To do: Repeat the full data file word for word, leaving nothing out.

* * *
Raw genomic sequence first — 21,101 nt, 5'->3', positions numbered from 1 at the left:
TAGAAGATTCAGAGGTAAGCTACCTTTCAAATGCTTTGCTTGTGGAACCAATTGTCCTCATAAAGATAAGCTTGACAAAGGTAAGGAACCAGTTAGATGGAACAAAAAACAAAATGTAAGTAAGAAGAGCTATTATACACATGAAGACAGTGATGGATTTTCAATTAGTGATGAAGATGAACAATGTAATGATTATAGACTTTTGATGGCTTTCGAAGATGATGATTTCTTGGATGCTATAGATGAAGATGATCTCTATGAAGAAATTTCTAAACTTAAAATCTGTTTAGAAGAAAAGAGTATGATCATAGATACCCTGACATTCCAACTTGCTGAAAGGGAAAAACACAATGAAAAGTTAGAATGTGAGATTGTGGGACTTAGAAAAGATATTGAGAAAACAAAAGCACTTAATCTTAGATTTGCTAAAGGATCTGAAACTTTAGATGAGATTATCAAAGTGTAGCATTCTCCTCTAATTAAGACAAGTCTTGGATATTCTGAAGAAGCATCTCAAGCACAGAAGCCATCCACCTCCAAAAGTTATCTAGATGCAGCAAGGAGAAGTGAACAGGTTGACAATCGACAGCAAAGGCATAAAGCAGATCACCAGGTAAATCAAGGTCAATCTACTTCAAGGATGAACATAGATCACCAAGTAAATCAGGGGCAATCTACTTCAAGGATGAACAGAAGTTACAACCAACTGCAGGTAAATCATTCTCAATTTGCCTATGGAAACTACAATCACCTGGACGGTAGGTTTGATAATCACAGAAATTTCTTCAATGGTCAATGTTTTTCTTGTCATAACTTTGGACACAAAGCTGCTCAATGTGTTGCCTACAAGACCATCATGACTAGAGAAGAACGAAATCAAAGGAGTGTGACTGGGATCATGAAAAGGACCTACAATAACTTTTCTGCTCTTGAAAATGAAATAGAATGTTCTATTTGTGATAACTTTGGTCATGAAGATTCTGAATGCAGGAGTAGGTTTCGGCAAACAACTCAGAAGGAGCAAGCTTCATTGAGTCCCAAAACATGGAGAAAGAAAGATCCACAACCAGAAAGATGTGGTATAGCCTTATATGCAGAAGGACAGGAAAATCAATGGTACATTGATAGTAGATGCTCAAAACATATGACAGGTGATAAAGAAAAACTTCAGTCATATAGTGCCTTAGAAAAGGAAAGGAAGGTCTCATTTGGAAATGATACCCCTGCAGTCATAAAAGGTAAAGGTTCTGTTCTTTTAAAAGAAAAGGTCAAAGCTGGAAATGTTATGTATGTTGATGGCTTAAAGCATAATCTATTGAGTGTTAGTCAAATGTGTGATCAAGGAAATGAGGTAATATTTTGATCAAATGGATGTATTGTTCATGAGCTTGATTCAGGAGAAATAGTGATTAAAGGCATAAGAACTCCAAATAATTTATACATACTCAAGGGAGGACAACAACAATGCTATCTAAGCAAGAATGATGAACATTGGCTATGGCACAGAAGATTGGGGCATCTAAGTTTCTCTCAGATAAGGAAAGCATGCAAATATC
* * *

Raw genomic sequence first — 21,101 nt, 5'->3', positions numbered from 1 at the left:
TAGAAGATTCAGAGGTAAGCTACCTTTCAAATGCTTTGCTTGTGGAACCAATTGTCCTCATAAAGATAAGCTTGACAAAGGTAAGGAACCAGTTAGATGGAACAAAAAACAAAATGTAAGTAAGAAGAGCTATTATACACATGAAGACAGTGATGGATTTTCAATTAGTGATGAAGATGAACAATGTAATGATTATAGACTTTTGATGGCTTTCGAAGATGATGATTTCTTGGATGCTATAGATGAAGATGATCTCTATGAAGAAATTTCTAAACTTAAAATCTGTTTAGAAGAAAAGAGTATGATCATAGATACCCTGACATTCCAACTTGCTGAAAGGGAAAAACACAATGAAAAGTTAGAATGTGAGATTGTGGGACTTAGAAAAGATATTGAGAAAACAAAAGCACTTAATCTTAGATTTGCTAAAGGATCTGAAACTTTAGATGAGATTATCAAAGTGTAGCATTCTCCTCTAATTAAGACAAGTCTTGGATATTCTGAAGAAGCATCTCAAGCACAGAAGCCATCCACCTCCAAAAGTTATCTAGATGCAGCAAGGAGAAGTGAACAGGTTGACAATCGACAGCAAAGGCATAAAGCAGATCACCAGGTAAATCAAGGTCAATCTACTTCAAGGATGAACATAGATCACCAAGTAAATCAGGGGCAATCTACTTCAAGGATGAACAGAAGTTACAACCAACTGCAGGTAAATCATTCTCAATTTGCCTATGGAAACTACAATCACCTGGACGGTAGGTTTGATAATCACAGAAATTTCTTCAATGGTCAATGTTTTTCTTGTCATAACTTTGGACACAAAGCTGCTCAATGTGTTGCCTACAAGACCATCATGACTAGAGAAGAACGAAATCAAAGGAGTGTGACTGGGATCATGAAAAGGACCTACAATAACTTTTCTGCTCTTGAAAATGAAATAGAATGTTCTATTTGTGATAACTTTGGTCATGAAGATTCTGAATGCAGGAGTAGGTTTCGGCAAACAACTCAGAAGGAGCAAGCTTCATTGAGTCCCAAAACATGGAGAAAGAAAGATCCACAACCAGAAAGATGTGGTATAGCCTTATATGCAGAAGGACAGGAAAATCAATGGTACATTGATAGTAGATGCTCAAAACATATGACAGGTGATAAAGAAAAACTTCAGTCATATAGTGCCTTAGAAAAGGAAAGGAAGGTCTCATTTGGAAATGATACCCCTGCAGTCATAAAAGGTAAAGGTTCTGTTCTTTTAAAAGAAAAGGTCAAAGCTGGAAATGTTATGTATGTTGATGGCTTAAAGCATAATCTATTGAGTGTTAGTCAAATGTGTGATCAAGGAAATGAGGTAATATTTTGATCAAATGGATGTATTGTTCATGAGCTTGATTCAGGAGAAATAGTGATTAAAGGCATAAGAACTCCAAATAATTTATACATACTCAAGGGAGGACAACAACAATGCTATCTAAGCAAGAATGATGAACATTGGCTATGGCACAGAAGATTGGGGCATCTAAGTTTCTCTCAGATAAGGAAAGCATGCAAATATC